People protesting in London in December 2009 against anti-gay measures in Uganda. ( Shaun Curry/AFP/Getty Images)

During the past half-century, many countries have eliminated criminal laws against what are variously called “homosexual offences”, “sodomy,” “unnatural acts” or  other terms used to describe consensual sexual relations between people (often specifically men) of the same sex.

Yet, the decriminalization of homosexual conduct is an uneven process and several countries are moving in the opposite direction. The Nigerian, Ugandan, and Gambian legislatures have recently passed laws increasing penalties for existing offences and have added new anti-homosexuality provisions (although the Ugandan law was later annulled by the Constitutional Court).  The Indian Supreme Court last year overturned a previous ruling by the Delhi High Court decriminalizing homosexual acts.  A new draft bill under consideration in Chad criminalizes same sex conduct and requires jail sentences of 15 to 20 years and hefty fines.  And on Oct. 29, the Singaporean Highest Court upheld the law that criminalizes sex between men.

Among such criminalization cases, a common narrative is that acceptance and tolerance of homosexuality is a foreign, or alien, Western imposition on indigenous cultures.  For example, Zimbabwean President Robert Mugabe has called homosexuality an invention of the West that will “disturb the African moral fabric.” Similarly, Gambian President Yahya Jammeh called homosexuals “satanic”, and President Ellen Johnson Sirleaf framed Liberia’s anti-sodomy laws as “traditional values”.

At a news conference led by Bishop Arthur Gitonga of the Redeemed Church in Kenya, one participant said that, “Homosexuality is equivalent to colonialism and slavery.”  In Russia, even though homosexual acts are still legal, the Foreign Ministry has accused the European Union of “queer propaganda” and president Vladimir Putin has defended a new law in Russia making the promotion of homosexuality illegal by framing criticisms from the U.S. and Europe as interference in the tradition and culture of the Russian people.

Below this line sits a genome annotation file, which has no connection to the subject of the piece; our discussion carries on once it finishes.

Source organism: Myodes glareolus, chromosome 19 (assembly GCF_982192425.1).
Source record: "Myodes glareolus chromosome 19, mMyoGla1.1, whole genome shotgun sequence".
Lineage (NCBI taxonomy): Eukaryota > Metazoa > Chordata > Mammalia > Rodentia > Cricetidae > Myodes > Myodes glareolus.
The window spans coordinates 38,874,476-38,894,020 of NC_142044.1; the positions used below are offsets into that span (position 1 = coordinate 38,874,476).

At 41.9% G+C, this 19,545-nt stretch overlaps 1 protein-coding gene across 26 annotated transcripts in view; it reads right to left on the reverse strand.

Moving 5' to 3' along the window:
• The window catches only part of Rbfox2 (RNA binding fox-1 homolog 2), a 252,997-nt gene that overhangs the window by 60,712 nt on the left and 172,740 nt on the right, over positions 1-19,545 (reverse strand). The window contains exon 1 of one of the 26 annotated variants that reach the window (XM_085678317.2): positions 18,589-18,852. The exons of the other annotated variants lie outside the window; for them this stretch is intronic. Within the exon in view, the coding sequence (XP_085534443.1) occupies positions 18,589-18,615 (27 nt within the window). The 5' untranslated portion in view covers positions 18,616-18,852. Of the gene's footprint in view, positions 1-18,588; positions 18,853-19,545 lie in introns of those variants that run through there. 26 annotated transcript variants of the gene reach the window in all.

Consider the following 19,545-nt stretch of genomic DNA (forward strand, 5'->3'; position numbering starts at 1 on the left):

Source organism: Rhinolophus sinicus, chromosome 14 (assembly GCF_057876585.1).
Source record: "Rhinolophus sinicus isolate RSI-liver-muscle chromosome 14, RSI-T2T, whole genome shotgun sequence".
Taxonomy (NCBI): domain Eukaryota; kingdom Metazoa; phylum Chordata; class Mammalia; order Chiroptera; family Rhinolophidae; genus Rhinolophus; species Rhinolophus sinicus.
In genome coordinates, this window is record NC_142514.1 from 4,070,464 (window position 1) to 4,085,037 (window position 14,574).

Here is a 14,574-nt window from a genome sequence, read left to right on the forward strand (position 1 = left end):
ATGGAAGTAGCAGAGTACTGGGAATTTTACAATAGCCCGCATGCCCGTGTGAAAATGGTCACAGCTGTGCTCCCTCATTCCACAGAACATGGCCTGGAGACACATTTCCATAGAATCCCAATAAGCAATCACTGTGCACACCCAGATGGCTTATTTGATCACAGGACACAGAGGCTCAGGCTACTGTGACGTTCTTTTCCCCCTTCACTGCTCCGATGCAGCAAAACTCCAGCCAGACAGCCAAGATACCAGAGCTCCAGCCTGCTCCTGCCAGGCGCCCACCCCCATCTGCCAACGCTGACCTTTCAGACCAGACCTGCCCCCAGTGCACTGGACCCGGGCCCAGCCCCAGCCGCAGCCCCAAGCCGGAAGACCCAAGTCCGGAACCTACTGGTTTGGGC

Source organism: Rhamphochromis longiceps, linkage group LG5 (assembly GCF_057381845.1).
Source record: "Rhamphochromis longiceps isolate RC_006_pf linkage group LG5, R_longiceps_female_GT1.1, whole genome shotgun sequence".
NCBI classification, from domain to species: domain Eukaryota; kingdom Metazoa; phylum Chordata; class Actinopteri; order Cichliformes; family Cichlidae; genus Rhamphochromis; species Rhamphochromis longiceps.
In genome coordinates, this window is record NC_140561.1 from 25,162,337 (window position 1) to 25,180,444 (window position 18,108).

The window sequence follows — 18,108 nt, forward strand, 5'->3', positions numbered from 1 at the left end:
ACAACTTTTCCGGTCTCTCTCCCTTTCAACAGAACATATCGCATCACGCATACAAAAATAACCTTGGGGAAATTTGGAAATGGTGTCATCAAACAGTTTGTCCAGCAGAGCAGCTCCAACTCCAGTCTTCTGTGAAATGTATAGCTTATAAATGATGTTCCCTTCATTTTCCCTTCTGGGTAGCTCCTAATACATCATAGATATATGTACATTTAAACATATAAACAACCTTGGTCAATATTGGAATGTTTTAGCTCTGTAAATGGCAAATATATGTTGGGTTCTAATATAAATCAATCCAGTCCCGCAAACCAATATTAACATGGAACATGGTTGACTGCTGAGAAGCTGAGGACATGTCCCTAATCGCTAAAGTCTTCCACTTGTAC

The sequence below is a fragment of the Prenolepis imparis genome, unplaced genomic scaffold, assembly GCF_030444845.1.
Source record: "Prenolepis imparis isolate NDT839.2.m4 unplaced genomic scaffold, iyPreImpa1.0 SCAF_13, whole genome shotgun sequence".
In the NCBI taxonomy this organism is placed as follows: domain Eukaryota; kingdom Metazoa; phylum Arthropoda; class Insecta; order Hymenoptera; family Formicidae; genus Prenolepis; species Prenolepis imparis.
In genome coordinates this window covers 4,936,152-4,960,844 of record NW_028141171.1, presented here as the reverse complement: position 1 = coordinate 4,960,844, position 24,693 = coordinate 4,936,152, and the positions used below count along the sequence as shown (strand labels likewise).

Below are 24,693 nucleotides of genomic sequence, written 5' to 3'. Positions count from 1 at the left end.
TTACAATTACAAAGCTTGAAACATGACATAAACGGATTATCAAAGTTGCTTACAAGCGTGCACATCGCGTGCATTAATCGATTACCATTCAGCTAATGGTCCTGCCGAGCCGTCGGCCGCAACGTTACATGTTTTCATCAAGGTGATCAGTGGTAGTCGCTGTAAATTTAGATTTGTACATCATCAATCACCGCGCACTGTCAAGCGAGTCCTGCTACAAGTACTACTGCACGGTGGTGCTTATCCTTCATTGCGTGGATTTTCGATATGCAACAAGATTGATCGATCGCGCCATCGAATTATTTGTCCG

Here stands one of the biggest ironies.  The idea that the so-called tolerance towards homosexuality somehow sprang from a western source doesn’t hold.  As our research shows, this narrative is not only wrong-headed but the opposite of the historical facts.  Instead, for many countries, including some of those mentioned above, criminalization laws were based on British imperial legal instruments, like the Indian Penal Code Section 377A, introduced and imposed on these countries by Britain when they were colonized.

We investigated whether and why there is variation in laws regulating and punishing homosexual conduct around the world.  Looking at a variety of data on 185 countries, we found that former British colonies are much more likely to have laws that criminalize homosexual conduct than former colonies of other European powers, or than other states in general.  For example, 57 percent of states with such a law have a British colonial origin.  Almost 70 percent of states with a British colonial origin continue to criminalize homosexual conduct.